Regional friends of wildlife release April 2015


Kangaroos in the ACT persist in anything approaching natural densities in only 15 percent of their former habitat, according to a 2014 report. This exposes as false, government claims to the public that kangaroos are ‘overabundant’ and in numbers that top the nation and therefore it’s OK to kill them.

Regional Friends of Wildlife says the report shows much of what is told the public and the media about kangaroos in the territory is false and propaganda, to justify an unethical and unnecessary government experiment in removing most remaining kangaroos from the city landscape.

The 2015 cull is set to begin on 1 May with another one approved for 2106.

“Already, and particularly when they are finished with this next two rounds of culling, most Canberrans and their overseas visitors will no longer see a kangaroo anywhere near the city, except in Queanbeyan and out in the national parks,” said Regional Friends member and President of the Animal Justice Party Steve Garlick.

“This is a huge loss to the citizenry and to tourism but also a tragic injustice to a kangaroo species that is willing and able to co-exist with us and provides ecosystem services such as native grass seed dispersal and lowering bushfire danger through grazing,” said Professor Garlick noting that the reserve managers now bring in cows to do that task.

The 2014 report by field ecologist Ray Mjadwesch was prepared for the ACT Administrative Appeals Tribunal (ACAT) case disputing the 2014 licenses to kill kangaroos.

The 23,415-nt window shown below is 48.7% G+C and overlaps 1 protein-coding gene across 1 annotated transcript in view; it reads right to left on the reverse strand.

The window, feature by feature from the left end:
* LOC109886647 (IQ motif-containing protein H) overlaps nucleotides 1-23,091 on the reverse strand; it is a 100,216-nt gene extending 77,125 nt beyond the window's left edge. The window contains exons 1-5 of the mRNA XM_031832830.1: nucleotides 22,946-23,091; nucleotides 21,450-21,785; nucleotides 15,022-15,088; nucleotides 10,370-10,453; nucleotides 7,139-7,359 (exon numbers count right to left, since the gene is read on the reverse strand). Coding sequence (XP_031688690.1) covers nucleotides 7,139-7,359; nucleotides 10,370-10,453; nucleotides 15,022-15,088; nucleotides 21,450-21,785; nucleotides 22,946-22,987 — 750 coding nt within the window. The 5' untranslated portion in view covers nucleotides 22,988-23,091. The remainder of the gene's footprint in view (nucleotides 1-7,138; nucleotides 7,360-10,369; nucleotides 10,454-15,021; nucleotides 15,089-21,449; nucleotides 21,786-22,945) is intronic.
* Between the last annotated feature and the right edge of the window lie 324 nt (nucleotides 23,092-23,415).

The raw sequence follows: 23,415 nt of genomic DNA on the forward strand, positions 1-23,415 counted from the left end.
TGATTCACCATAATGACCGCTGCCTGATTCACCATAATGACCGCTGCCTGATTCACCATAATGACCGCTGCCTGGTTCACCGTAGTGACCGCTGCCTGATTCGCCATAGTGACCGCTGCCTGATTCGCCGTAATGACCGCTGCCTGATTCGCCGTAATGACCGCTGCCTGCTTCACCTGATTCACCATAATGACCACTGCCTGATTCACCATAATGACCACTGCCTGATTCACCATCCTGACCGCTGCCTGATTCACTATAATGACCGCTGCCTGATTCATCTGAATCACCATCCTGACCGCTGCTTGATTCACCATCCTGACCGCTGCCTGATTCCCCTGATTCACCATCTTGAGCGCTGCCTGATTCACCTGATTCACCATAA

It shows that compared to the Eastern Grey’s former range, including leasehold farmland:

Eastern Grey Kangaroos are extinct from 26.6% of the ACT, due to land use changes (city and urban areas, and heavily modified rural landscapes.

Kangaroos are under pressure across 29.9% of the ACT, due to agricultural activities including loss of habitat (pine plantations), culling on private rural leases and shooting in reserves.

Kangaroos persist in anything like ‘natural’ densities in intact habitat in only 15.2% of the ACT.

28.3% of the ACT is unsuitable habitat for EGK due to steep terrain, incorrect vegetation types, etc.

“This work suggests that Eastern Grey Kangaroos may have experienced an overall decline across at least 56.5% of the ACT, including total extinction from over a quarter of their former range,“ said Garlick.

“The temporary higher densities people may have seen in some reserves like Goorooyaroo are very much related to housing estates popping up next door on their former range in Gungahlin.”

Regular shooting by nearby leaseholders may also have driven more animals to the seeming sanctuary of urban reserves.

Contact Prof Steve Garlick 0428 88 05 64; 6238 1533

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